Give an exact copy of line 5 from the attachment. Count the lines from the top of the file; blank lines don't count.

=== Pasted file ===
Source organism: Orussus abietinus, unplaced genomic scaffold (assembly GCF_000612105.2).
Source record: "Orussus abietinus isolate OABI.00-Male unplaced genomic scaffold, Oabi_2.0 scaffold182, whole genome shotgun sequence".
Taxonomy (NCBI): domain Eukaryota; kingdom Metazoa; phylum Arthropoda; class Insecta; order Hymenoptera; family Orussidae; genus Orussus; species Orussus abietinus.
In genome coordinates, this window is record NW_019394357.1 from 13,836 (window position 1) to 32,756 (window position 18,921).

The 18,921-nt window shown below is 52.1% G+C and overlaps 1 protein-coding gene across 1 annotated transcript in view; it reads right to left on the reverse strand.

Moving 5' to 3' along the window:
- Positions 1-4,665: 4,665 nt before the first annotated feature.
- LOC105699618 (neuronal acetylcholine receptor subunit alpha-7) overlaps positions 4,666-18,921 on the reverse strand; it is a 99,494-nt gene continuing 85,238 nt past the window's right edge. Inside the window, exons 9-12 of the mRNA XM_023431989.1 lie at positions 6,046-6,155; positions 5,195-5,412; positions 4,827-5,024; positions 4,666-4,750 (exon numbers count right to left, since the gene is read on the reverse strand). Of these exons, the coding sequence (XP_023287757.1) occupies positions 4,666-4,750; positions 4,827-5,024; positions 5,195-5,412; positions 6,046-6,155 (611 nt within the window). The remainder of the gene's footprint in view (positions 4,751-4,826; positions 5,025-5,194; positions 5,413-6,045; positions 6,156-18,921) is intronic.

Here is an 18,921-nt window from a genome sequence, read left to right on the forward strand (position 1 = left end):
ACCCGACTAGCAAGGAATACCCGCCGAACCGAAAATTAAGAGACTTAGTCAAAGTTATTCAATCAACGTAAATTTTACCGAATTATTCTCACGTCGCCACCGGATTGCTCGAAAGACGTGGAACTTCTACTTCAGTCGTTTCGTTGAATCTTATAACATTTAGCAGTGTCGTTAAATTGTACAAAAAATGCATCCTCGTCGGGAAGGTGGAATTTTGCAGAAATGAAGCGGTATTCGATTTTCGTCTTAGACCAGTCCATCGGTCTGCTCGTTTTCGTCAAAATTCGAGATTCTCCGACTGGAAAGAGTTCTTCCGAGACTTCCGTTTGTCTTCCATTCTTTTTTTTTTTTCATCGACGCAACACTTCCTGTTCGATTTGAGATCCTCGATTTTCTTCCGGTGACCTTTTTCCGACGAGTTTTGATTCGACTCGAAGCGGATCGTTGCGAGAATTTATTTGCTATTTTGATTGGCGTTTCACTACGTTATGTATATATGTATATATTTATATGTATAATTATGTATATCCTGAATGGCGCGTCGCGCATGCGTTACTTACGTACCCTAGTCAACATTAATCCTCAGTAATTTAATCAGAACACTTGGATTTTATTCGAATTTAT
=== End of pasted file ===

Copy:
The 18,921-nt window shown below is 52.1% G+C and overlaps 1 protein-coding gene across 1 annotated transcript in view; it reads right to left on the reverse strand.